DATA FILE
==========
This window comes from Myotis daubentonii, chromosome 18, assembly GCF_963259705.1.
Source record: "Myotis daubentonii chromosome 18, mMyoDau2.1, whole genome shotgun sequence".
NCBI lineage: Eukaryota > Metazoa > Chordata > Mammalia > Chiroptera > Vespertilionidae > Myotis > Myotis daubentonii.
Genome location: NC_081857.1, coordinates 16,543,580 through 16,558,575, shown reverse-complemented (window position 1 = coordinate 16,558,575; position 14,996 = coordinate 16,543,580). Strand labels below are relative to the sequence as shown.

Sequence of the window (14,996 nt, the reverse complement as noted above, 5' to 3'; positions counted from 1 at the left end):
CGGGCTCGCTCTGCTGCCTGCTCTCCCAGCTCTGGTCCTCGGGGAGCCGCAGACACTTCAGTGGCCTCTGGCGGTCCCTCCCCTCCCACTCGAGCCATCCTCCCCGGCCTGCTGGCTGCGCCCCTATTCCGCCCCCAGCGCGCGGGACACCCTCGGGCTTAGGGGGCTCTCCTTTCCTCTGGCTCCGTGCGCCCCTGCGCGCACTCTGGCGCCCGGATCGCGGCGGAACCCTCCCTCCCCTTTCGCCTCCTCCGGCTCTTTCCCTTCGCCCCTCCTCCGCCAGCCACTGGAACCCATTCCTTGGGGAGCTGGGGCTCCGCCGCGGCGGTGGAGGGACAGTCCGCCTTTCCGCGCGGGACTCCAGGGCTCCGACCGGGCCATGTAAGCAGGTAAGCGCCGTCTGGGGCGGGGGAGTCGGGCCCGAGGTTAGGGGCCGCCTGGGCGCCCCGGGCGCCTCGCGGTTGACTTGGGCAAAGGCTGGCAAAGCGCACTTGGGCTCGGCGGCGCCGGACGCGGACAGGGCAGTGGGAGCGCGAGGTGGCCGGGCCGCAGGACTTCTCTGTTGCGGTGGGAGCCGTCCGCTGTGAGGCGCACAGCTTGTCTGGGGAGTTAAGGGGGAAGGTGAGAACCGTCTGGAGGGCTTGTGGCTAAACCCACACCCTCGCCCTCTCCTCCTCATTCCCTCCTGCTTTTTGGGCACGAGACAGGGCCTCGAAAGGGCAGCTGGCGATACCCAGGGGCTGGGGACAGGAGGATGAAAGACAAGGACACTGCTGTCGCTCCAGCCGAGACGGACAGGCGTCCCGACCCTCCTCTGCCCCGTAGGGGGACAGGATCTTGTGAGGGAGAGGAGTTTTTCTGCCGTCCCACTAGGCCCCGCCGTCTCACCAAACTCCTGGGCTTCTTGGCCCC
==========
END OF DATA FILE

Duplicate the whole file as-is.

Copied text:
This window comes from Myotis daubentonii, chromosome 18, assembly GCF_963259705.1.
Source record: "Myotis daubentonii chromosome 18, mMyoDau2.1, whole genome shotgun sequence".
NCBI lineage: Eukaryota > Metazoa > Chordata > Mammalia > Chiroptera > Vespertilionidae > Myotis > Myotis daubentonii.
Genome location: NC_081857.1, coordinates 16,543,580 through 16,558,575, shown reverse-complemented (window position 1 = coordinate 16,558,575; position 14,996 = coordinate 16,543,580). Strand labels below are relative to the sequence as shown.

Sequence of the window (14,996 nt, the reverse complement as noted above, 5' to 3'; positions counted from 1 at the left end):
CGGGCTCGCTCTGCTGCCTGCTCTCCCAGCTCTGGTCCTCGGGGAGCCGCAGACACTTCAGTGGCCTCTGGCGGTCCCTCCCCTCCCACTCGAGCCATCCTCCCCGGCCTGCTGGCTGCGCCCCTATTCCGCCCCCAGCGCGCGGGACACCCTCGGGCTTAGGGGGCTCTCCTTTCCTCTGGCTCCGTGCGCCCCTGCGCGCACTCTGGCGCCCGGATCGCGGCGGAACCCTCCCTCCCCTTTCGCCTCCTCCGGCTCTTTCCCTTCGCCCCTCCTCCGCCAGCCACTGGAACCCATTCCTTGGGGAGCTGGGGCTCCGCCGCGGCGGTGGAGGGACAGTCCGCCTTTCCGCGCGGGACTCCAGGGCTCCGACCGGGCCATGTAAGCAGGTAAGCGCCGTCTGGGGCGGGGGAGTCGGGCCCGAGGTTAGGGGCCGCCTGGGCGCCCCGGGCGCCTCGCGGTTGACTTGGGCAAAGGCTGGCAAAGCGCACTTGGGCTCGGCGGCGCCGGACGCGGACAGGGCAGTGGGAGCGCGAGGTGGCCGGGCCGCAGGACTTCTCTGTTGCGGTGGGAGCCGTCCGCTGTGAGGCGCACAGCTTGTCTGGGGAGTTAAGGGGGAAGGTGAGAACCGTCTGGAGGGCTTGTGGCTAAACCCACACCCTCGCCCTCTCCTCCTCATTCCCTCCTGCTTTTTGGGCACGAGACAGGGCCTCGAAAGGGCAGCTGGCGATACCCAGGGGCTGGGGACAGGAGGATGAAAGACAAGGACACTGCTGTCGCTCCAGCCGAGACGGACAGGCGTCCCGACCCTCCTCTGCCCCGTAGGGGGACAGGATCTTGTGAGGGAGAGGAGTTTTTCTGCCGTCCCACTAGGCCCCGCCGTCTCACCAAACTCCTGGGCTTCTTGGCCCC